Since its inception in late 2010, the Los Angeles gallery Dem Passwords has run an exciting program connecting the worlds of counterculture and contemporary art. It has also moved locations four times. Its initial West Hollywood space gave way to a Culver City enclave, while more recently it took up residence in a Chinatown rental next to an abandoned theater. For its latest move, however, the gallery is leaving Los Angeles entirely, choosing to set up camp in the Upper Ojai Valley, a rural community in Ventura County, California, where Ethan Higbee—who runs the gallery alongside Sebastian Demian—owns a plot of land. The first exhibition will be of a large outdoor sculpture by the artist Matt Barton, opening July 1.
“We always wanted to engage Matt Barton as the first artist to create on the property because of how he’s using mysticism and new age themes in his artwork, and there’s that energy there in the Ojai Valley,” Demian told me this week over the phone from Los Angeles. Indeed, the broader Ojai Valley area has been a hotspot for things like spiritual retreats and organic farming for quite some time now—in 2015, the New York Times called the town of Ojai itself a “hippie hideaway.” Within this larger context, Barton will create a wooden “tower dome” based on a structure that he has been working off of for many years, the first of which was constructed with sapling branches. Demian called it a “kind of hive, it looks almost like a pine cone.”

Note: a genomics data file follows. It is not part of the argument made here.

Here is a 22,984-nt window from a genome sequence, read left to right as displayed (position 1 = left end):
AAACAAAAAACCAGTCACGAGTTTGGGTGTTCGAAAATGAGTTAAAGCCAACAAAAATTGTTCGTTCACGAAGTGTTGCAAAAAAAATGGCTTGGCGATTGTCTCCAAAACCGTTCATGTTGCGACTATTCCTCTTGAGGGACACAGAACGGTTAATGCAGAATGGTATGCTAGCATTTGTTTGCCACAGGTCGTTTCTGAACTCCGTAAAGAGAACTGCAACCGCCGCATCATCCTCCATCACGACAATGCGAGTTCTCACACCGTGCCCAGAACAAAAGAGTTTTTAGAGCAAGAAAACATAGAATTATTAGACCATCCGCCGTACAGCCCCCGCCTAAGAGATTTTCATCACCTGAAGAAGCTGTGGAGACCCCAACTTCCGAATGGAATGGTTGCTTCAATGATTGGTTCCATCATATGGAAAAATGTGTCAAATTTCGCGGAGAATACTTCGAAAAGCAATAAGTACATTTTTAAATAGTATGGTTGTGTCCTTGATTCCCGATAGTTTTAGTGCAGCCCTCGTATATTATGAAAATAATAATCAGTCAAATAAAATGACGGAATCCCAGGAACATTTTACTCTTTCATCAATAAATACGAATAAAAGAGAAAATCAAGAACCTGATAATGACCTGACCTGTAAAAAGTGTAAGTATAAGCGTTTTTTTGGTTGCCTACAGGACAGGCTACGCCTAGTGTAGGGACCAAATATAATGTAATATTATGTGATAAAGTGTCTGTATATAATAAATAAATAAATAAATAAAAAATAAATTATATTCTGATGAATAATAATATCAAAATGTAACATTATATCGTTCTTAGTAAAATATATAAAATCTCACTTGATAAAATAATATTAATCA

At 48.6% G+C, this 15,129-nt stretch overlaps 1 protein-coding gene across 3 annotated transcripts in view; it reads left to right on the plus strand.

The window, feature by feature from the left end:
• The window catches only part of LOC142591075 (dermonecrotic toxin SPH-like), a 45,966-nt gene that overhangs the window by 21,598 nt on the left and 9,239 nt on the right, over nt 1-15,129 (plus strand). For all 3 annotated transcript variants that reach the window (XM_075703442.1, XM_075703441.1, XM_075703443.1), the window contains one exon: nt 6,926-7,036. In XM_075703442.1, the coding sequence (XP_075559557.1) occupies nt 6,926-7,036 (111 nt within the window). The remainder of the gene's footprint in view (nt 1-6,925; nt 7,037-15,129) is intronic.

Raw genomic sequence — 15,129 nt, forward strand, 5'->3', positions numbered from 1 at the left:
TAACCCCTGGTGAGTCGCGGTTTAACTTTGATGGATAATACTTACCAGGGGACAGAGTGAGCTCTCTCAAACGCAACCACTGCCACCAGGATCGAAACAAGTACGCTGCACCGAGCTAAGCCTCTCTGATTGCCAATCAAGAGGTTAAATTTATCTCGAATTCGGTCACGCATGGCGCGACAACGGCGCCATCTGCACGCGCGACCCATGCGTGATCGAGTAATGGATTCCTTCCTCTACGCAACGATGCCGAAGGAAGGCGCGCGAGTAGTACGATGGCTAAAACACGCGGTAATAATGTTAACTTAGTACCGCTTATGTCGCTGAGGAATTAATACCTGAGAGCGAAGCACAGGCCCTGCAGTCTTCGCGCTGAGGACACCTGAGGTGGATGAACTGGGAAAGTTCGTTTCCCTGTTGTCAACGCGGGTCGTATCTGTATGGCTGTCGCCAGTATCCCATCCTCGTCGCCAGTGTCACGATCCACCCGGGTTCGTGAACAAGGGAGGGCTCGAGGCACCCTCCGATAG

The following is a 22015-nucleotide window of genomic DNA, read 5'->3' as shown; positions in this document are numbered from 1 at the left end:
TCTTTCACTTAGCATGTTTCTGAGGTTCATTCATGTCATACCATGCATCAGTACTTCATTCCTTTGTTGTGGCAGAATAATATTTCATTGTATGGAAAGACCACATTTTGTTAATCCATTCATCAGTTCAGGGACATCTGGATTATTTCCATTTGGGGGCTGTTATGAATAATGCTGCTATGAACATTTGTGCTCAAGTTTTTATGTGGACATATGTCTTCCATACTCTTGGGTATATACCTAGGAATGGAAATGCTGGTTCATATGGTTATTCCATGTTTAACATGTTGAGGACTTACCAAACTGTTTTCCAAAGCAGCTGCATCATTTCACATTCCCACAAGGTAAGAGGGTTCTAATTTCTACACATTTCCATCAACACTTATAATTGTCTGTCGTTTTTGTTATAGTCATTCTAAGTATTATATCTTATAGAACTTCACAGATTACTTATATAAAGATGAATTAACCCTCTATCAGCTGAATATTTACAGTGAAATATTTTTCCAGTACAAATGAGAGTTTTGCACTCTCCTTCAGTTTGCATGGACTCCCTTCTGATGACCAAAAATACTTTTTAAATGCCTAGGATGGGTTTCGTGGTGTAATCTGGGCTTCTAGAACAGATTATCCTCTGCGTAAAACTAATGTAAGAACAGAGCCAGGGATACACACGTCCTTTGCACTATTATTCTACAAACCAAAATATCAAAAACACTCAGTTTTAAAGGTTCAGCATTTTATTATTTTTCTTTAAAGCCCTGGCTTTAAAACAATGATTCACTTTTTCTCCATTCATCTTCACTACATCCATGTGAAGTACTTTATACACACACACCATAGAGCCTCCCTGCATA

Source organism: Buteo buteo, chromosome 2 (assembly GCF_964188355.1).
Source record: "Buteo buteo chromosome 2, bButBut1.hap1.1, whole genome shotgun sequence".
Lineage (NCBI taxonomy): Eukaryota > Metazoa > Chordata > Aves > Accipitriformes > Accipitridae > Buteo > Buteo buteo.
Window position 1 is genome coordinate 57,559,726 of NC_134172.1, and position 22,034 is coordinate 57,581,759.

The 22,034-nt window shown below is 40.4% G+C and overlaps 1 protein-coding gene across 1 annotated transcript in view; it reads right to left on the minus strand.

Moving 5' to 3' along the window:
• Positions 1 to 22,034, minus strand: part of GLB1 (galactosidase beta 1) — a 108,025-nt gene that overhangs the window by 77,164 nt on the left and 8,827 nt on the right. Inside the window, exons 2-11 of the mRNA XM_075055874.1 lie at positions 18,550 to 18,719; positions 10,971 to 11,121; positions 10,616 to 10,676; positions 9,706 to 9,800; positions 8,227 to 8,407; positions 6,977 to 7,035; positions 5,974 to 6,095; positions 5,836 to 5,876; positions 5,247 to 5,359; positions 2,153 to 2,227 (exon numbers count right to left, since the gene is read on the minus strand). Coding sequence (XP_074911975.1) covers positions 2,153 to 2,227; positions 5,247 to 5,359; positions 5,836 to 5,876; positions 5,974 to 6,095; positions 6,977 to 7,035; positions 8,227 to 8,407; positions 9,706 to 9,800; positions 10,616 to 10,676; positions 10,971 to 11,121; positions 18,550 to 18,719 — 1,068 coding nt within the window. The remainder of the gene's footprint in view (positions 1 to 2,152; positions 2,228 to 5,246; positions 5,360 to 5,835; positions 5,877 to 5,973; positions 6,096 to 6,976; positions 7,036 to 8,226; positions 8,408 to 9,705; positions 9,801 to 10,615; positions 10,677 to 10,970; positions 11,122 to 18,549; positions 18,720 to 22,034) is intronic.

The mixture of art and music presented at Dem Passwords has at times felt peerless. It represents the work of the iconoclastic musician and artist Lee “Scratch” Perry and it has shown both contemporary artists (Rachel Lord, known for her collaborations with Ryan Trecartin) and comic legends (Ron Rege). And, if that wasn’t enough, it also throws concerts that range from harsh noise to contemporary rap: the iconic rapper Riff Raff once performed inside of one of Barton’s installations (as mentioned in my 2015 ARTnews piece on the gallery) on a bill with James Ferraro, Naomi Elizabeth, and Extreme Animals (of the Paper Rad art collective).
Although Demian said that a move back to Los Angeles isn’t out of the question, he is excited by the possibilities of their new, remote location, which he sees potentially evolving into a sculpture garden of sorts. “This is a long term play. A way to bring it back home,” Demian said, noting that with the new space, the gallery is looking to do something that is “fun and a bit removed from this keyed-up system.” He also noted that he is “happy to not be under the thumb of a landlord.”